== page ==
Primary care has become a hot market as U.S. retailers place big bets on healthcare and payers and startups like Oak Street Health see a sector that's ripe for disruption.
The primary care market is estimated to be worth around $260 billion.
Online retail giant Amazon is now going all in with its $3.9 billion deal to buy One Medical.
Bringing new care and reimbursement models to the market along with a bigger focus on virtual care, these nontraditional players are gaining traction and have the potential to grab as much as a third of the U.S. primary care market by 2030, according to a new report from Bain and Company.
Primary care today continues to be dominated by traditional providers in fee-for-service arrangements. But rising costs, demographic shifts, digital disruption and other factors will continue to alter the primary care landscape which opens up opportunities for new players with different approaches, Bain consultants say in the report.
"As the industry continues to shift toward value-based reimbursement, there has been an increase of nontraditional players and models in primary care," Dr. Erin Ney, an expert associate partner at Bain and Company, said in a press release. "As we look ahead, rising costs, physician shortages, consumerism and digital disruption will continue putting pressure on traditional healthcare models, paving the way for additional growth of models that promote more efficient care, improved outcomes and reduced total cost."
The global consultancy points to advance primary care disruptors like Oak Street Health, new retailer partnerships like the one between Walgreens Boots Alliance and VillageMD and the launch of UnitedHealth Group’s OptumCare as evidence that the primary care market is shifting and becoming more competitive for the traditional providers.
As the shift from fee-for-service to fee-for-value reimbursement models accelerates, both independent and payer-owned advanced primary care providers will play a major role here, the report says.
"Although advanced primary care disrupters make up just a fraction of the total market, they are following the profit pools and spearheading population-specific models that aim to operate in full capitation. What’s more, they are already demonstrating better clinical outcomes, lower total cost of care and higher upside potential," the report authors wrote.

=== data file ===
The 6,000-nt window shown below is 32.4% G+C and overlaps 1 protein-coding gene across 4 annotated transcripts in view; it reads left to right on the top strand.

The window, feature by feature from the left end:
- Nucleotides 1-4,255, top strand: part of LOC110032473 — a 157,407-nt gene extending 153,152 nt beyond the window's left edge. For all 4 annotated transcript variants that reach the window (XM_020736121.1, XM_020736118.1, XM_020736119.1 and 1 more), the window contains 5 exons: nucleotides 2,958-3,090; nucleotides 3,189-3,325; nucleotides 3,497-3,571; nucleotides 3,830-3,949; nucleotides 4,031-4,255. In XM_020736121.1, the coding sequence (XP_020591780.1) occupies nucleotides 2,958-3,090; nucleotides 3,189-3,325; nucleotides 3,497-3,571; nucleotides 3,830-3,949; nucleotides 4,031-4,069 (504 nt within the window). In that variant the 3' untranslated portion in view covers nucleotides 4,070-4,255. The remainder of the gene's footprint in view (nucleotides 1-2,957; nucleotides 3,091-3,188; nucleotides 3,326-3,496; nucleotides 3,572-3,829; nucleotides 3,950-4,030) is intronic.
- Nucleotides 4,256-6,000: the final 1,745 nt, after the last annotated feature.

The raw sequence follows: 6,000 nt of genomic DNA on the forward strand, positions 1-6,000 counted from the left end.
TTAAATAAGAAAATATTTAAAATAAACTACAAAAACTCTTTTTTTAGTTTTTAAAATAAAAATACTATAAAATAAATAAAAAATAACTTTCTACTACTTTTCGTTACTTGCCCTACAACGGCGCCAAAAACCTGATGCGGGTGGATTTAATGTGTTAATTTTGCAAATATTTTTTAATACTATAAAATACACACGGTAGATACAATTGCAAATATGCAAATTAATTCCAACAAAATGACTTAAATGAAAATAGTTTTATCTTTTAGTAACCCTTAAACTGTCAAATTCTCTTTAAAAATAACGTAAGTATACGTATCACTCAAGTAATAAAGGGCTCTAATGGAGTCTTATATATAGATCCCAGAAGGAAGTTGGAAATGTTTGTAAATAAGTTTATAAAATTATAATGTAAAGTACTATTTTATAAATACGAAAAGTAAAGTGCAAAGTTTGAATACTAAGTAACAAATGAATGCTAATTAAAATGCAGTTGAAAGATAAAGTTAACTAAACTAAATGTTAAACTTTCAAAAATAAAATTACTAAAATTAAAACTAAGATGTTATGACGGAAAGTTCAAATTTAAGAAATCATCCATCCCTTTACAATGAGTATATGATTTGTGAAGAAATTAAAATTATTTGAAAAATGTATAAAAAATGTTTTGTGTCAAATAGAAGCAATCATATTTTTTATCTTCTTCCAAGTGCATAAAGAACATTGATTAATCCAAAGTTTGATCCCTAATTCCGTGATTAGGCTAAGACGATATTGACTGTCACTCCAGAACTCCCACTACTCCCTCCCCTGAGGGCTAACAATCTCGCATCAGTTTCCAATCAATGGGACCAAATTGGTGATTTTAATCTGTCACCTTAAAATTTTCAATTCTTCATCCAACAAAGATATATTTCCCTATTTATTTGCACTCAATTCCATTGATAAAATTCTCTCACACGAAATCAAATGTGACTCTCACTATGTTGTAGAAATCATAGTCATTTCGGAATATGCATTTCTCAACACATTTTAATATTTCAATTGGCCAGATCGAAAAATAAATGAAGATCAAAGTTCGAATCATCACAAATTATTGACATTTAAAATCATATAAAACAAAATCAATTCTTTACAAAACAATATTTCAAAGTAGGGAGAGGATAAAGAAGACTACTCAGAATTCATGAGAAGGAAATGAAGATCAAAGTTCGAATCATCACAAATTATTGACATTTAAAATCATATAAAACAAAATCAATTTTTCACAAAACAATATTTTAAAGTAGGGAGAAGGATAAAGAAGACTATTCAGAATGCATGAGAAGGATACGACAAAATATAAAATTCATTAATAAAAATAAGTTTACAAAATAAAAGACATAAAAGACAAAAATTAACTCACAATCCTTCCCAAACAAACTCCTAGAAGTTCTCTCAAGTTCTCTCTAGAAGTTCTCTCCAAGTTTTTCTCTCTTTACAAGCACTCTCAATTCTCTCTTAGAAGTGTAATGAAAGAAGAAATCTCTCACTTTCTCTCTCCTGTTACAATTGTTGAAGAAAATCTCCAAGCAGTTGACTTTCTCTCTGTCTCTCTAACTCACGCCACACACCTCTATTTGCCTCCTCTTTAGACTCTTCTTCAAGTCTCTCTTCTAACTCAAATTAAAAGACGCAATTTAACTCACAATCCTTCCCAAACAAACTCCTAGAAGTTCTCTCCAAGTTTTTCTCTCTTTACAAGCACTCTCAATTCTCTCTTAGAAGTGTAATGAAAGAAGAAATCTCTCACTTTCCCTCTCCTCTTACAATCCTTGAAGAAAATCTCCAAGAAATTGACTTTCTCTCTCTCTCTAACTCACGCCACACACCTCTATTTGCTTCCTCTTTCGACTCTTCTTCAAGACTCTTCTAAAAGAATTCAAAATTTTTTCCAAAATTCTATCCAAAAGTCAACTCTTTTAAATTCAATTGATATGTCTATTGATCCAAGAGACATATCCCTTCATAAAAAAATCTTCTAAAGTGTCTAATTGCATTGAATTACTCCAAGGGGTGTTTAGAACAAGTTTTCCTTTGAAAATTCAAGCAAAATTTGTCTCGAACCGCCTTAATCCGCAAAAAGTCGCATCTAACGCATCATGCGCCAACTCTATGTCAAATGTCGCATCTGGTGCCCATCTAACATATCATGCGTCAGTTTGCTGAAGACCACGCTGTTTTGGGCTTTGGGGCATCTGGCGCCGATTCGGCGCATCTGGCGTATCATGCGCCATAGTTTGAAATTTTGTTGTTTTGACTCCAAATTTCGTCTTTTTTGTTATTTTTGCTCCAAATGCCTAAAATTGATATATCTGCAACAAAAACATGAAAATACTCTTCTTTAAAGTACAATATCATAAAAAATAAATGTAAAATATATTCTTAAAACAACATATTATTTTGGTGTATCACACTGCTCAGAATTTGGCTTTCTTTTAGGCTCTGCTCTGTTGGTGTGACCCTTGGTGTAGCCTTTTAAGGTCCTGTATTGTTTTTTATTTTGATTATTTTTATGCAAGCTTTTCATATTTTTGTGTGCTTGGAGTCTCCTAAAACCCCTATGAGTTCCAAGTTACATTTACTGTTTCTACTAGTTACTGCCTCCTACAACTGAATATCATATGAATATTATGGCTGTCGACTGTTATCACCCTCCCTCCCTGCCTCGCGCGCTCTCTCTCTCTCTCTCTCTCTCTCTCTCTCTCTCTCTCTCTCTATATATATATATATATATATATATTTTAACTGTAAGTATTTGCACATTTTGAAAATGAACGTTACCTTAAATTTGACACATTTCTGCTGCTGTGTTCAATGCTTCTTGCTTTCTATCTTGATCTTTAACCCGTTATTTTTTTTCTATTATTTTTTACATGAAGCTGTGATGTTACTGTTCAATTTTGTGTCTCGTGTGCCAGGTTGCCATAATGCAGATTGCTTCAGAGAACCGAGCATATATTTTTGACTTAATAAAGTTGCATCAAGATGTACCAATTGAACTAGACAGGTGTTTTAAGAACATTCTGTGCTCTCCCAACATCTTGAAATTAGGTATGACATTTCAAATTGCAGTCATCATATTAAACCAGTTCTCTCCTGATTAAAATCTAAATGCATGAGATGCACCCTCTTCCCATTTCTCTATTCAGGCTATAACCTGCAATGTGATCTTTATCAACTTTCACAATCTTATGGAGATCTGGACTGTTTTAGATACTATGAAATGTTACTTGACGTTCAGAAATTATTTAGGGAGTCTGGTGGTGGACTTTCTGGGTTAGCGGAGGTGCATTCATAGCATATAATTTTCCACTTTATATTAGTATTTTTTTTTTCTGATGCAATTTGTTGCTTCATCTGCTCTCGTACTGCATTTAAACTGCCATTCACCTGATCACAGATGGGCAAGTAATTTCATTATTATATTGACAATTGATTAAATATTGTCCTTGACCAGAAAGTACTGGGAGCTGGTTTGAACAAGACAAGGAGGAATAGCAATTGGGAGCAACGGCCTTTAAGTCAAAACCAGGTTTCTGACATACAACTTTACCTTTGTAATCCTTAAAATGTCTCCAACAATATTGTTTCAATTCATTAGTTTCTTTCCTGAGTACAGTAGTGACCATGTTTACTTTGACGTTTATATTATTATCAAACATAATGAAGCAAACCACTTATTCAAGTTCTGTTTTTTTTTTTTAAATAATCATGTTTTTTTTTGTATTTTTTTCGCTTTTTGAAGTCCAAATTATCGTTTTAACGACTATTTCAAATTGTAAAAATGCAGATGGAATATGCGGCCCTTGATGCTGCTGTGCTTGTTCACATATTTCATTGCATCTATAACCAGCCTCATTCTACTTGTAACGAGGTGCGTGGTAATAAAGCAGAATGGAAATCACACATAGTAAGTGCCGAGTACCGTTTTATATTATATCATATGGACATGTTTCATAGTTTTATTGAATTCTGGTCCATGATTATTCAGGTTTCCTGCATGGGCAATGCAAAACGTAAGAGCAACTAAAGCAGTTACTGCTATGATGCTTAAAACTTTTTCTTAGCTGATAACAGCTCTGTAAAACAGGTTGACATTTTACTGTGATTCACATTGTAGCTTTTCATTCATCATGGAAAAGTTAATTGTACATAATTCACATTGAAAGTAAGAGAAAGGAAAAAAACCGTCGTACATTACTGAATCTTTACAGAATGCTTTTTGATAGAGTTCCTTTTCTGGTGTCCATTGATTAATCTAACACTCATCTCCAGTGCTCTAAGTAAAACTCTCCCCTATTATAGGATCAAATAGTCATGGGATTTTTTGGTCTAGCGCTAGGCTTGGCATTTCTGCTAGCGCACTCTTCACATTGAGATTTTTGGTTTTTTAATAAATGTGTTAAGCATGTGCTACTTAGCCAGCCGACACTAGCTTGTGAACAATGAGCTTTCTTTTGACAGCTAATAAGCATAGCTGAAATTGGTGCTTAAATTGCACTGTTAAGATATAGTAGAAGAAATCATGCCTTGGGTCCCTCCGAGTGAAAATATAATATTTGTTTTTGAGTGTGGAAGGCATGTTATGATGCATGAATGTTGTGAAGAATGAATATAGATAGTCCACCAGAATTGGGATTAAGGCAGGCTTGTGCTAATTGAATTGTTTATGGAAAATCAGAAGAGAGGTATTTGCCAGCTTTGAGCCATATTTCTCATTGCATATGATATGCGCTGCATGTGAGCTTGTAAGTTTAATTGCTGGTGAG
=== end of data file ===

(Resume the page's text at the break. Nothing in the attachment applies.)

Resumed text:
The transition to value-based care (VBC) has been tougher for traditional providers, which grapple with financial, operational
and administrative hurdles. While some traditional providers have started to engage in VBC, true population-based reimbursement—such as partial- and full-capitation payment models and integrated payer-provider models—represents only around 7% of total healthcare spending today.
This opens up opportunities for companies such as Agilon Health
and Privia Health to support traditional independent providers to move to VBC. These companies can arm traditional providers with population health analytics, data integration and care coordination tools. Aledade also has made strides in this area as it uses data analytics to help independent doctors’ offices transition to value-based care models.
The way healthcare services are delivered also is changing. New care models with a heightened focus on specific populations, broader adoption of multidisciplinary care teams and growth of alternative sites and channels of care will increasingly redefine the primary care space.
The pending physician shortage will be one major driving force for change in care models. The U.S. is expected to be short 45,000 physicians by 2030. Today, more than 70% of physicians don’t work alongside other specialists, and more than 45% don’t work alongside advanced practice providers (APPs).